Category judge Sara Cox, Radio 2 DJ and World Horse Welfare Patron, said: “I loved all the Unbreakable Bond nominees but the story that really warmed the cockles of my heart was Jackie and Ru’s. Not only is it the longest relationship but I really loved how the friendship has evolved over the years — from a two-year-old who developed into a great horse for Jackie’s daughter to ride, then hacking pal and confidence-giver to Jackie herself before the two of them hung up the saddle to become walking chums and companions — the line “two old codgers side by side” really made me smile. It’s the dream really, to have a horse that grows with you and remains forever a much-loved and treasured member of the family and, to celebrate that, I think Jackie and Ru are very worthy winners.”

Nettle's first polo mint.
Nettle’s first taste of a polo mint earned Annie Weir the top prize in the “In the Picture” category of the World Horse Welfare Rehomed Horse of the Year awards.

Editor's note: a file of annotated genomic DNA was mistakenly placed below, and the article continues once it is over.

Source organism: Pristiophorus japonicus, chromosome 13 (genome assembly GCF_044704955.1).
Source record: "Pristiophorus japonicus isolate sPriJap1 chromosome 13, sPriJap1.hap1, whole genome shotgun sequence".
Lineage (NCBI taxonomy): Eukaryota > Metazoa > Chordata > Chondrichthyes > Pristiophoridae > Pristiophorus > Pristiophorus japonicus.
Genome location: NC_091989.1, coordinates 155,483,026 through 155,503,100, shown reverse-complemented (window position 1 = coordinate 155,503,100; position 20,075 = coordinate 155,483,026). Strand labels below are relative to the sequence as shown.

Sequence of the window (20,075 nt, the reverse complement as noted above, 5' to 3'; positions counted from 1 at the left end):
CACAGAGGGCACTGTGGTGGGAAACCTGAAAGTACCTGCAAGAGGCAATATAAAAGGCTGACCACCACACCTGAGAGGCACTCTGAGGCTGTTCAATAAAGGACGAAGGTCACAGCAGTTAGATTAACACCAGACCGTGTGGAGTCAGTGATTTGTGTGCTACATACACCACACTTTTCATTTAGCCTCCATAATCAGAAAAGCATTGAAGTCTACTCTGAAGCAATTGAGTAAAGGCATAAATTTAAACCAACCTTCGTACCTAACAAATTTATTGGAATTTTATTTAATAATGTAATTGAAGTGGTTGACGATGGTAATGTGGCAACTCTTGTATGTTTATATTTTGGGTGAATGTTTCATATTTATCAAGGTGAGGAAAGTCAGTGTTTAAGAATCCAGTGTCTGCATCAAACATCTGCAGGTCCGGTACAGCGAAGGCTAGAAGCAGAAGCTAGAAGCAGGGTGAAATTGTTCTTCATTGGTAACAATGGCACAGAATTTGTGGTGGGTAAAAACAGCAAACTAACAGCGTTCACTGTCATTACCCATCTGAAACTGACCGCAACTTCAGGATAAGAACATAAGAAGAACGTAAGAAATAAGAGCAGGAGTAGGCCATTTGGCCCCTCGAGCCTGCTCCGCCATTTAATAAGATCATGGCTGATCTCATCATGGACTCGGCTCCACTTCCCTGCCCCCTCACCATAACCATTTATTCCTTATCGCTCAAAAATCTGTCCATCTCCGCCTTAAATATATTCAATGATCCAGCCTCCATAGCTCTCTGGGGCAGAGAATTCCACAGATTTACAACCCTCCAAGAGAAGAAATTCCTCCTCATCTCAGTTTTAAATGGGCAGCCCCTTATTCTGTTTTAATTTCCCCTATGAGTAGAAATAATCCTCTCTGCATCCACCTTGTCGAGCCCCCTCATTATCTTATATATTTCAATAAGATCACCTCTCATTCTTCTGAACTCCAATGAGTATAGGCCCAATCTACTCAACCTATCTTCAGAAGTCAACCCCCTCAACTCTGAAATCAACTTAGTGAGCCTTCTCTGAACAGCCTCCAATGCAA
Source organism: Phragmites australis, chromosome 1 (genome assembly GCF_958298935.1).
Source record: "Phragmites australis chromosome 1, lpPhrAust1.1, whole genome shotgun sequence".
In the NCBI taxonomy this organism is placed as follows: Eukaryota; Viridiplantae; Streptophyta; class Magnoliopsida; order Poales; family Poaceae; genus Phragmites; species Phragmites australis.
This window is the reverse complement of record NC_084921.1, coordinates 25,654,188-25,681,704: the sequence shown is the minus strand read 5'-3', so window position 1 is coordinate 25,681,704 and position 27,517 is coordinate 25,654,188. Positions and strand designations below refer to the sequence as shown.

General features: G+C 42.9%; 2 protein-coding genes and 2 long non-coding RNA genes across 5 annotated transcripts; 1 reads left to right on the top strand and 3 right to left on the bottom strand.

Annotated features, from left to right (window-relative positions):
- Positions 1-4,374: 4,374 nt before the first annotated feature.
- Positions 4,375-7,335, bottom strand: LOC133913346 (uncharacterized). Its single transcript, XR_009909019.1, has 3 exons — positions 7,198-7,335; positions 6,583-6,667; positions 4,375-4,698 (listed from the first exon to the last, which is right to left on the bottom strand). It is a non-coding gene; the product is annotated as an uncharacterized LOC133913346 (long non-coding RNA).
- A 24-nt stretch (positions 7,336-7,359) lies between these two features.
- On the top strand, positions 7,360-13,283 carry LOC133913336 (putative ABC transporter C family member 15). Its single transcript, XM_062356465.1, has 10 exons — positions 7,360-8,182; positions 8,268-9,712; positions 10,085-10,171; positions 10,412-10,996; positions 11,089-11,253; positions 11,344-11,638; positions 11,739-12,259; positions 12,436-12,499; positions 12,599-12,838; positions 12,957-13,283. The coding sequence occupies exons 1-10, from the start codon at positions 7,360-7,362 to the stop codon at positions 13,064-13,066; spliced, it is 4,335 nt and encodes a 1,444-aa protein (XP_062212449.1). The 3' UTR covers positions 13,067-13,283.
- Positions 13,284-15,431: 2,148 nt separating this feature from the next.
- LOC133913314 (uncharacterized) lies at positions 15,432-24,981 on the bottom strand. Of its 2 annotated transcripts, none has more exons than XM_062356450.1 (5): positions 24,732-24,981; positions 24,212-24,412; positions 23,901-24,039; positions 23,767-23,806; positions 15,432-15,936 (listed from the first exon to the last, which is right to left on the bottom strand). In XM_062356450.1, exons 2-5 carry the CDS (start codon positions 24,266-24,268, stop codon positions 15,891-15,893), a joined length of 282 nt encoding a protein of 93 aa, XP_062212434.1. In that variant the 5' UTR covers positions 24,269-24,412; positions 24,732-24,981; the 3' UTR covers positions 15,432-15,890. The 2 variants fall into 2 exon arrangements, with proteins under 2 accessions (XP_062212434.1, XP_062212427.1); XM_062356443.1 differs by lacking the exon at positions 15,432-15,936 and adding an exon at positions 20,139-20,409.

Finding love in  polo mints

Annie Weir and World Horse Welfare Nettle won the In the Picture category judged by horse photographer Matthew Seed. The adorable moment captured when Nettle had her first polo.

Annie said: “She loved her first polo, but at first it was a weird sensation for her and she made this very funny face! She has been so sweet since the day she arrived and has made many more lovely funny faces which we, unfortunately, have not managed to capture on camera.”

Judge Matthew Seed commented about why he chose the image of Nettle: “There is such joy in Nettle’s face at something as small as a polo mint. To give back this simple joy with the care and kindness of World Horse Welfare and those that rehome is what it’s all about.”

Therapy horse Sam’s huge sense of humour helped him to take out the “I Wasn’t Expecting That!” category for the World Horse Welfare Rehomed Horse of the Year competition.
Expect the unexpected

The final category, I Wasn’t Expecting That! was judged by YouTube star ThisEsme and was won by Rene Dewhurst and World Horse Welfare Sam. ThisEsme explained her choice: “I really like the story of Sam, a cheeky horse full of personality that helps and inspires others, a great story.”